You may see them called Murugai at your local Sushi Bar.

Calorie Count: 97 per 4-ounce serving

11. Pacific Halibut

Halibut is one of my our favorite fish.

Atlantic Halibut has been all but depleted, but Pacific Halibut remains an option.

These fish are raised in marine fisheries and then caught with longlines.

Still, the EDF suggest kids under five only eat Pacific Halibut twice a month because of it's mild mercury content.

Calorie Count: 142 per 4-ounce serving.

12. Rockfish

All types of Rockfish caught in California are OK, according to the EDF.

There are more than 70 species of rockfish living of the West Coast of the U.S. and most are healthy.

Rockfish is an excellent source of healthy omega 3s, and they are plentiful.

Calorie Count: 106 per 4-ounce serving

13. Catfish

Seafood Watch recommends purchasing catfish raised exclusively in the U.S. because contamination can occur in other countries.

Catfish is the most commonly farmed fish in the U.S. and is touted for its low mercury content.

Calorie Count: 108 per 4-ounce serving.

13 Healthiest Fish for a Healthy Lifestyle – Summary

I hope this has helped you when it comes to choosing some healthy fish choices for your healthy lifestyle.

Understanding how important your health and how to have a lifestyle that not only supports your dreams but allows you to have the health to enjoy it is paramount.

We all want to have a healthy lifestyle to enjoy the business we are building and this diet will help.

If you are looking to find out what Health & Wellness company I am working with just check out this site.

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We want to hear from you!

I would love to know how I can help you and how your journey is progressing.

Was this post valuable to you?  If YES… I would love to read your comments and share below.

Skype: rdeering1952
Text Me: (208) 704-9700
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Healthy Heart Diet For Network Marketers

Healthy Heart Diet For Network MarketersAs a Network Marketer keeping a healthy lifestyle is very important and having a Healthy Heart Diet is probably critical.

The last thing you want to have happened, after building your great business is to have a massive heart attack.

We want to spend time enjoying the fruits of our labor with family and team.

So, today I want to share with you the essence of the Mediterranean Diet for a Healthy Heart.

Remember, along with a healthy diet you need high-quality supplements to round our your health.

Healthy Heart Diet For Network Marketers – The Mediterranean Diet

The heart-healthy Mediterranean diet is a healthy eating plan based on typical foods and recipes of Mediterranean-style cooking.

The Mediterranean diet incorporates the basics of healthy eating — plus a splash of flavorful olive oil and perhaps a glass of red wine — among other components characterizing the traditional cooking style of countries bordering the Mediterranean Sea.

Most healthy diets include fruits, vegetables, fish and whole grains, and limit unhealthy fats.

Benefits of the Mediterranean diet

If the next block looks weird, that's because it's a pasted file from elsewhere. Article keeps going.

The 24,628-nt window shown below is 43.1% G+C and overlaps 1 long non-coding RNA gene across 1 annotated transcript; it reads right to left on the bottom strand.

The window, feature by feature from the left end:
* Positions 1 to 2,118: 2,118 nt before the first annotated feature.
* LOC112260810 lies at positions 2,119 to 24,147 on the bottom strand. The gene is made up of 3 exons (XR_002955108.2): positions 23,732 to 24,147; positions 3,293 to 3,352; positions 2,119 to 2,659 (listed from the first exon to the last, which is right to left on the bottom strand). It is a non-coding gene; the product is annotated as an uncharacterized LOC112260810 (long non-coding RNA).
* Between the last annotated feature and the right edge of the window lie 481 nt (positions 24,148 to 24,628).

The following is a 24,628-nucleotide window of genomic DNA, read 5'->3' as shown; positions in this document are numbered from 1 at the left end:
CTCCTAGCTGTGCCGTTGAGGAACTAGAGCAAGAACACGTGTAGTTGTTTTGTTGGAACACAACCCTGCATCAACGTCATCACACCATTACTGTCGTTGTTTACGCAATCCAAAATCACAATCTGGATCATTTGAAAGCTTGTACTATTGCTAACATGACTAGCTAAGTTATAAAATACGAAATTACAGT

Research has shown that the traditional Mediterranean diet reduces the risk of heart disease.

The diet has been associated with a lower level of oxidized low-density lipoprotein (LDL) cholesterol — the “bad” cholesterol that's more likely to build up deposits in your arteries.

In fact, a meta-analysis of more than 1.5 million healthy adults demonstrated that following a Mediterranean diet was associated with a reduced risk of cardiovascular mortality as well as overall mortality.

The Mediterranean diet is also associated with a reduced incidence of cancer, and Parkinson's and Alzheimer's diseases.

Women who eat a Mediterranean diet supplemented with extra-virgin olive oil and mixed nuts may have a reduced risk of breast cancer.

For these reasons, most if not all the main scientific organizations encourage healthy adults to adapt a style of eating like that of the Mediterranean diet for prevention of major chronic diseases.

Key components of the Mediterranean diet

The Mediterranean diet emphasizes:

  • Eating primarily plant-based foods, such as fruits and vegetables, whole grains, legumes and nuts
  • Replacing butter with healthy fats such as olive oil and canola oil
  • Using herbs and spices instead of salt to flavor foods
  • Limiting red meat to no more than a few times a month
  • Eating fish and poultry at least twice a week
  • Enjoying meals with family and friends
  • Drinking red wine in moderation (optional)
  • Getting plenty of exercises

Fruits, vegetables, nuts, and grains

The Mediterranean diet traditionally includes fruits, vegetables, pasta, and rice. For example, residents of Greece eat very little red meat and average nine servings a day of antioxidant-rich fruits and vegetables.

Grains in the Mediterranean region are typically whole grain and usually contain very few unhealthy trans fats, and bread is an important part of the diet there.

However, throughout the Mediterranean region, bread is eaten plain or dipped in olive oil — not eaten with butter or margarine, which contain saturated or trans fats.